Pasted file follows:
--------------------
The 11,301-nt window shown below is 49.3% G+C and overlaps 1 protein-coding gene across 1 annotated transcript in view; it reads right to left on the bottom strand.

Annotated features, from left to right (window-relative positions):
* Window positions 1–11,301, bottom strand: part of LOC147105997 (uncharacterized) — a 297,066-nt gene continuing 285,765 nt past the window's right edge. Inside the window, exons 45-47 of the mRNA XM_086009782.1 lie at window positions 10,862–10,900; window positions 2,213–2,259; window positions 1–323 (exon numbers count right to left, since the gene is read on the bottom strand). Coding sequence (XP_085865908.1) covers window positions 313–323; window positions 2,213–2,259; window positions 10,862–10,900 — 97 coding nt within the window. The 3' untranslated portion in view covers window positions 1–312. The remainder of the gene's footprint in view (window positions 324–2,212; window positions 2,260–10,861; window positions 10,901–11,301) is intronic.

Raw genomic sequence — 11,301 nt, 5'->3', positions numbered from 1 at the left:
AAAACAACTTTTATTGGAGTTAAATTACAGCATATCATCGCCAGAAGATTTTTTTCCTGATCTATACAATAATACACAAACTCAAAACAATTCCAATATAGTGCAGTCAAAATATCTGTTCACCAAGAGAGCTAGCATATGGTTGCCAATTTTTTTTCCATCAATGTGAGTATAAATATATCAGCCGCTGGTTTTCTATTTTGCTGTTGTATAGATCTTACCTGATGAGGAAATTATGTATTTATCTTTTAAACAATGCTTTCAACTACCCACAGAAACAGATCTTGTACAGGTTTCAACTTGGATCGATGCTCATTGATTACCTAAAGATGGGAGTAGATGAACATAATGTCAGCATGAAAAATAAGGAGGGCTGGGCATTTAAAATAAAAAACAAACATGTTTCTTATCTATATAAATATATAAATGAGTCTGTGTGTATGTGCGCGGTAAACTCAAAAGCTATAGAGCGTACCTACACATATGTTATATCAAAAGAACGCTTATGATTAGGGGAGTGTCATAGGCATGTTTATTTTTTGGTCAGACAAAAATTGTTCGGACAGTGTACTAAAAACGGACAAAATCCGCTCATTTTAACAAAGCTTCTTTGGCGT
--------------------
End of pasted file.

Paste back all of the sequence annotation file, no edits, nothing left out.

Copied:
The 11,301-nt window shown below is 49.3% G+C and overlaps 1 protein-coding gene across 1 annotated transcript in view; it reads right to left on the bottom strand.

Annotated features, from left to right (window-relative positions):
* Window positions 1–11,301, bottom strand: part of LOC147105997 (uncharacterized) — a 297,066-nt gene continuing 285,765 nt past the window's right edge. Inside the window, exons 45-47 of the mRNA XM_086009782.1 lie at window positions 10,862–10,900; window positions 2,213–2,259; window positions 1–323 (exon numbers count right to left, since the gene is read on the bottom strand). Coding sequence (XP_085865908.1) covers window positions 313–323; window positions 2,213–2,259; window positions 10,862–10,900 — 97 coding nt within the window. The 3' untranslated portion in view covers window positions 1–312. The remainder of the gene's footprint in view (window positions 324–2,212; window positions 2,260–10,861; window positions 10,901–11,301) is intronic.

Raw genomic sequence — 11,301 nt, 5'->3', positions numbered from 1 at the left:
AAAACAACTTTTATTGGAGTTAAATTACAGCATATCATCGCCAGAAGATTTTTTTCCTGATCTATACAATAATACACAAACTCAAAACAATTCCAATATAGTGCAGTCAAAATATCTGTTCACCAAGAGAGCTAGCATATGGTTGCCAATTTTTTTTCCATCAATGTGAGTATAAATATATCAGCCGCTGGTTTTCTATTTTGCTGTTGTATAGATCTTACCTGATGAGGAAATTATGTATTTATCTTTTAAACAATGCTTTCAACTACCCACAGAAACAGATCTTGTACAGGTTTCAACTTGGATCGATGCTCATTGATTACCTAAAGATGGGAGTAGATGAACATAATGTCAGCATGAAAAATAAGGAGGGCTGGGCATTTAAAATAAAAAACAAACATGTTTCTTATCTATATAAATATATAAATGAGTCTGTGTGTATGTGCGCGGTAAACTCAAAAGCTATAGAGCGTACCTACACATATGTTATATCAAAAGAACGCTTATGATTAGGGGAGTGTCATAGGCATGTTTATTTTTTGGTCAGACAAAAATTGTTCGGACAGTGTACTAAAAACGGACAAAATCCGCTCATTTTAACAAAGCTTCTTTGGCGT